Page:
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Allen Carr's Easy Way to Stop Smoking Kindle Edition

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Length: 239 pages Enhanced Typesetting: Enabled

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Editorial Reviews


"Allow Allen Carr to help you escape painlessly today." --Observer

"A different approach. A stunning success." --Sun

"I was exhilarated by a new sense of freedom." --Independent

About the Author

Allen Carr (1934-2006) a former smoker, discovered the easy way to stop smoking in 1983. Since then in addition to Allen Carr's Easy Way To Stop Smoking he has published several self-help titles helping readers control fear and overcome additions.

Product Details

  • File Size: 652 KB
  • Print Length: 239 pages
  • Publisher: Clarity Marketing; 1 edition (November 1, 2011)
  • Publication Date: November 1, 2011
  • Sold by: Amazon Digital Services, Inc.
  • Language: English
  • Text-to-Speech: Enabled
  • X-Ray:
  • Word Wise: Not Enabled
  • Lending: Not Enabled
  • Enhanced Typesetting: Enabled
  • Amazon Best Sellers Rank: #8,582 Paid in Kindle Store (See Top 100 Paid in Kindle Store)
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More About the Author

Allen Carr was an accountant and smoked 100 cigarettes a day until he gave up and wrote this bestselling book. He has built a hugely successful network of stop-smoking clinics across the world and is the author of "The Only Way to Stop Smoking," "How to Stop Your Child Smoking," "The Easy Way to Enjoy Flying" and "The Easyweigh to Lose Weight." In 2004 Allen published his bestselling autobiography "Packing It In" (Michael Joseph). He was diagnosed with lung cancer in the summer of 2006 and died in November of the same year. It seems likely that the years he spent curing smokers in smoke-filled sessions at his clinics must have contributed to this illness, but Allen Carr remained positive; 'Given that I am informed that I have cured at least 10 million smokers on a conservative estimation, it's a price worth paying.'

Customer Reviews

Most Helpful Customer Reviews

214 of 228 people found the following review helpful By Lindsay M. Ashcroft on March 23, 2012
Format: Paperback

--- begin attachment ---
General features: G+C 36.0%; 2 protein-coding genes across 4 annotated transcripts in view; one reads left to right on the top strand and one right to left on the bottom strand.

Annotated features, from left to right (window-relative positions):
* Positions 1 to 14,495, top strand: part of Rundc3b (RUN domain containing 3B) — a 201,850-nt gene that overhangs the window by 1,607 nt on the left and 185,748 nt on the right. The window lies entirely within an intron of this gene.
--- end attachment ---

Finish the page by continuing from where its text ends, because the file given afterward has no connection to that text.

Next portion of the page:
To All People Out There Who Want to Quit:
(And Even Those Who Simply Want to WANT To Quit)

I understand how it is, I really do. I want to try and help, even if it's something that you've heard a thousand times before. Yes, indeedy, I did have success with this book. I found out that I was pregnant with my first child on January 9, 2012. At age 24 I had been a pack-a-day smoker for almost 6 years. I enjoyed the ritual of taking some "me time" to reflect each day while enjoying a cigarette with an iced coffee. I liked smoking while driving in my car on a beautiful day. If I went out drinking for the night, I could kill a pack in a matter of a couple of hours, no problem. What I really *didn't* like was the disgusting ashtray-mouth the next morning, or, on other occasions, the feeling of panic that would set in if I only had one cigarette left, or, even worse, NONE left. If I was short on money, I'd get desperate, and try any way to get one. I also didn't like the stale taste in my mouth that would linger hours after smoking. I felt self-conscious whenever I spoke to someone really close-up, or when I kissed my boyfriend. I didn't like that when I went on vacation or went to visit someone, I would open my luggage and smell a rank ashtray smell radiating out. I'm sure these are all things you've experienced before.

What really helped me to quit for good (immediately and without regret, depression, or any *real* withdrawal problems) was the imagery in this book about the "Nicotine Monster". The idea that for the past 6 years of my life, I was carrying around this evil little parasite in my brain. He moved in to my brain and made himself comfortable the day that I smoked my first cigarette at a party my freshman year of college.